Here is some history of the 4 x 100 meter world record progression.
The first time the 40 second barrier was broken was in 1936 Berlin Olympics with Jesse Owens, Ralph Metcalfe, Foy Draper, and Frank Wykoff setting a WR in 39.8 seconds.
At the 1956 Melbourne Olympics, the 4x100m WR was 39.5 set by the American team anchored by Bobby Morrow. 39.5 was the standard until the American team lowered it to 39.1 in 1961. That team consisted of Hayes Jones, Francis Budd, Charles Frazier, and Paul Drayton.
Fast forward to 1964, where the USA’s team of Paul Drayton, Gerald Ashworth, Richard Stebbins, and Robert Hayes lowered that time to 39.0 at the Tokyo Olympics
You can see that video here, as Bob Hayes’ anchor leg was the talk of the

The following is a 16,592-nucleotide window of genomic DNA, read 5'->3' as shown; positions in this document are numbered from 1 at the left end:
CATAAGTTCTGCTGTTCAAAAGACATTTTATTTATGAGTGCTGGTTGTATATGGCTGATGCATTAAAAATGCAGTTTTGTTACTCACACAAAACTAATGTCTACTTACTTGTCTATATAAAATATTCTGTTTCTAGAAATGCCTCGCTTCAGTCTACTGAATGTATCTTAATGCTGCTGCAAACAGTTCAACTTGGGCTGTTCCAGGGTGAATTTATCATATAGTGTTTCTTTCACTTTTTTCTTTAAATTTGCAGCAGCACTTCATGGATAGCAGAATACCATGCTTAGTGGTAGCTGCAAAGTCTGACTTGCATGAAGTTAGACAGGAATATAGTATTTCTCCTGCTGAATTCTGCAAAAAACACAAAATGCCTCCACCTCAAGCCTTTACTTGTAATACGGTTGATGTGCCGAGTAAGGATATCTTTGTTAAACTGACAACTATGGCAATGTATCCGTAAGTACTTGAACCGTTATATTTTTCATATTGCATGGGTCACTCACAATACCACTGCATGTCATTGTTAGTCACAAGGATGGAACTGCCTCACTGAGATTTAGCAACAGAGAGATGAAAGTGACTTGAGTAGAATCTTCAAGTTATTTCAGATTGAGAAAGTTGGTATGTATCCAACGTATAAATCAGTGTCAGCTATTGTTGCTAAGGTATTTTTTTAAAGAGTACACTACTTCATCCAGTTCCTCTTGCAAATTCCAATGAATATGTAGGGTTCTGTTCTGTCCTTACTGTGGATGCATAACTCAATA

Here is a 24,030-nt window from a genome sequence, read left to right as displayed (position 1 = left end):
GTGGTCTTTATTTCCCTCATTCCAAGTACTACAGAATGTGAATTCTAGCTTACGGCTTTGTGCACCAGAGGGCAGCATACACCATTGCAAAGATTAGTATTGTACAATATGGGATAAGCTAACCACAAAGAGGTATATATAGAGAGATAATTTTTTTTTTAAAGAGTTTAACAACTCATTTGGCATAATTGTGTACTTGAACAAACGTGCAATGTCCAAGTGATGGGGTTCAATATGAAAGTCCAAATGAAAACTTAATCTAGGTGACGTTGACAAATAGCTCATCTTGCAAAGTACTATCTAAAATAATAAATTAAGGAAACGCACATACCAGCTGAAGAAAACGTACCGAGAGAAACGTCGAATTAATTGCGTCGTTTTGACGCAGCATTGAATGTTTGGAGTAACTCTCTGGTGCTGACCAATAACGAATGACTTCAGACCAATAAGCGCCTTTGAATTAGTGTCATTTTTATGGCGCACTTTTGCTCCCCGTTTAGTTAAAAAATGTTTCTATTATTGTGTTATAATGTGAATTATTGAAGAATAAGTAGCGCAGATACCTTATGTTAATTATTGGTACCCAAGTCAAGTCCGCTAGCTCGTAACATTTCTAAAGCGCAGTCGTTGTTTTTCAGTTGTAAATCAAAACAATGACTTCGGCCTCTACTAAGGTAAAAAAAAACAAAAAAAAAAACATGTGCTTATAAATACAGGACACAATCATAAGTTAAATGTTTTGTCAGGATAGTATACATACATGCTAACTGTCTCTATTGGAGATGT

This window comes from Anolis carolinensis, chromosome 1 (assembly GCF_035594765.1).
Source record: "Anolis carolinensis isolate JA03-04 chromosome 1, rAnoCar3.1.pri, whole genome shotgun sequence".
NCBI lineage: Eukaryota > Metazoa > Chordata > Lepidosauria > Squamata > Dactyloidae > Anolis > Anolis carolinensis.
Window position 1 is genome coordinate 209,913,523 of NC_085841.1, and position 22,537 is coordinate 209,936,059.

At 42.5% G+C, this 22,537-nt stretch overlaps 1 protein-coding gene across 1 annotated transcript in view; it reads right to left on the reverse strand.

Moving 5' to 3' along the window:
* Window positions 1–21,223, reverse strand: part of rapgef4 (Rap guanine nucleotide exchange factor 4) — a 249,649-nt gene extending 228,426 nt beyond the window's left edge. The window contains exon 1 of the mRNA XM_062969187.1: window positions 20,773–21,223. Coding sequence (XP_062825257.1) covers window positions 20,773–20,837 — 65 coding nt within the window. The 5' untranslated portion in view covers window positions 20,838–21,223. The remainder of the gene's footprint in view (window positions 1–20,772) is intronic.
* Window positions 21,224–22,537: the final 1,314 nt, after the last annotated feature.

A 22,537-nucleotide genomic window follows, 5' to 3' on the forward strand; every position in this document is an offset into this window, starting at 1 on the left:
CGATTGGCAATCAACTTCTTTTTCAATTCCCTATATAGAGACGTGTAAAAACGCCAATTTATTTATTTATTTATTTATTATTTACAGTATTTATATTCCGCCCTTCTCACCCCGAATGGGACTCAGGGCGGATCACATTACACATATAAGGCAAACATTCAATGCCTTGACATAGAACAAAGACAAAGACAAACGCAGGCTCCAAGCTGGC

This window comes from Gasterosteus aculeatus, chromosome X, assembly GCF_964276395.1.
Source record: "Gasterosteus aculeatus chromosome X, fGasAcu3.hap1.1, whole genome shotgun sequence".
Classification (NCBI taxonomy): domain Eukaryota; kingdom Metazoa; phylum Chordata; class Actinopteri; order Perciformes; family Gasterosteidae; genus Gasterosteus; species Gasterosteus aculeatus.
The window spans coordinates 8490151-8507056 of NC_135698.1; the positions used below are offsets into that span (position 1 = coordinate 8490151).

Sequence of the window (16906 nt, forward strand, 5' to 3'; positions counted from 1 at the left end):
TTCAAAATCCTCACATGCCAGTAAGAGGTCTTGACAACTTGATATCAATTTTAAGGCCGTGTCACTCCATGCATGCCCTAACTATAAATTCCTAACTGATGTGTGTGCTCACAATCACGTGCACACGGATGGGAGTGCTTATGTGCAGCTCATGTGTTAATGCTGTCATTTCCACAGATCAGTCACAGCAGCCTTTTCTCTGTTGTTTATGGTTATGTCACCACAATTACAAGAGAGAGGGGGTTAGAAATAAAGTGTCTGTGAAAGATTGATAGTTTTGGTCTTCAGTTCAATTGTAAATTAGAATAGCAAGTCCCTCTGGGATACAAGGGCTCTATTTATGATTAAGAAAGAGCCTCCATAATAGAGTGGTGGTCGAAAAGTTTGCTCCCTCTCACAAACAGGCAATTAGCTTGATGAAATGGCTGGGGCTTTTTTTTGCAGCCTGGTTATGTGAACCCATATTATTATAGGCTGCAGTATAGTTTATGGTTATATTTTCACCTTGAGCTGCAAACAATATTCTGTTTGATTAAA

day Olympics decade.
4×100 meters vs. 4×110 yards
A little known fact back then was the 4×110 yard relay results were considered for WR ratification because the 4×110 yard is LONGER than the 4×100 meters.
In 1967, the University of Southern California broke the 39 second barrier on the relay distance greater than 4×100 meters. The 38.7 performance was set in altitude at Provo, Utah. That team consisted of Earl McCulloch, Fred Kuller, O. J. Simpson, and Lennox Miller.
Not only was the race in yards (over 2 meters further), but it had a Jamaican as the anchor, making it the last mixed non-National team to hold a WR in the relay.
Of special note is the infamous OJ Simpson, who needs no introduction. (**cough cough see http: slash slash escape cough cough**)
Another interesting piece of trivia is Bill Bowerman’s University of Oregon 4×110 yard relay team with Harry Jerome also tied the existing WR for the relay.
Today, the WR stands at 37.10 set by Jamaica at the Beijing 2008 Olympics.